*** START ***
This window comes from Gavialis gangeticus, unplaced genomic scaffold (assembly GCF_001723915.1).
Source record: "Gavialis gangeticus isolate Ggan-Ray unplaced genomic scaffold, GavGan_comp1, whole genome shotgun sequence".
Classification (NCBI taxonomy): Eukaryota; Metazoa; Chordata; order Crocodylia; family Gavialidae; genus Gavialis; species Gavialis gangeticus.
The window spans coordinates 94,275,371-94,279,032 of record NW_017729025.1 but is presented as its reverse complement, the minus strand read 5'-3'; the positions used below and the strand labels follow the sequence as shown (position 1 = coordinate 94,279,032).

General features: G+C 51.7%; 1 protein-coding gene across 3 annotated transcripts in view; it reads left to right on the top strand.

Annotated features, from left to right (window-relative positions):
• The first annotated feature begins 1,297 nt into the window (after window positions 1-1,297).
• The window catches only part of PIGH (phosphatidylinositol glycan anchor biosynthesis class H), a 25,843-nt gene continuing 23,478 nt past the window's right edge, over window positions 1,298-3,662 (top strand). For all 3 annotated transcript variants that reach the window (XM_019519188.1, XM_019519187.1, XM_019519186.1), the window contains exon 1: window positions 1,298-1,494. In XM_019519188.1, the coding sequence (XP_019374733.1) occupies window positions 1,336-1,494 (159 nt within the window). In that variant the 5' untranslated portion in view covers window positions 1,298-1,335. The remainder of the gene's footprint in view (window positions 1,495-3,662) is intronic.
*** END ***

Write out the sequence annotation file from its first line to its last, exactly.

This window comes from Gavialis gangeticus, unplaced genomic scaffold (assembly GCF_001723915.1).
Source record: "Gavialis gangeticus isolate Ggan-Ray unplaced genomic scaffold, GavGan_comp1, whole genome shotgun sequence".
Classification (NCBI taxonomy): Eukaryota; Metazoa; Chordata; order Crocodylia; family Gavialidae; genus Gavialis; species Gavialis gangeticus.
The window spans coordinates 94,275,371-94,279,032 of record NW_017729025.1 but is presented as its reverse complement, the minus strand read 5'-3'; the positions used below and the strand labels follow the sequence as shown (position 1 = coordinate 94,279,032).

General features: G+C 51.7%; 1 protein-coding gene across 3 annotated transcripts in view; it reads left to right on the top strand.

Annotated features, from left to right (window-relative positions):
• The first annotated feature begins 1,297 nt into the window (after window positions 1-1,297).
• The window catches only part of PIGH (phosphatidylinositol glycan anchor biosynthesis class H), a 25,843-nt gene continuing 23,478 nt past the window's right edge, over window positions 1,298-3,662 (top strand). For all 3 annotated transcript variants that reach the window (XM_019519188.1, XM_019519187.1, XM_019519186.1), the window contains exon 1: window positions 1,298-1,494. In XM_019519188.1, the coding sequence (XP_019374733.1) occupies window positions 1,336-1,494 (159 nt within the window). In that variant the 5' untranslated portion in view covers window positions 1,298-1,335. The remainder of the gene's footprint in view (window positions 1,495-3,662) is intronic.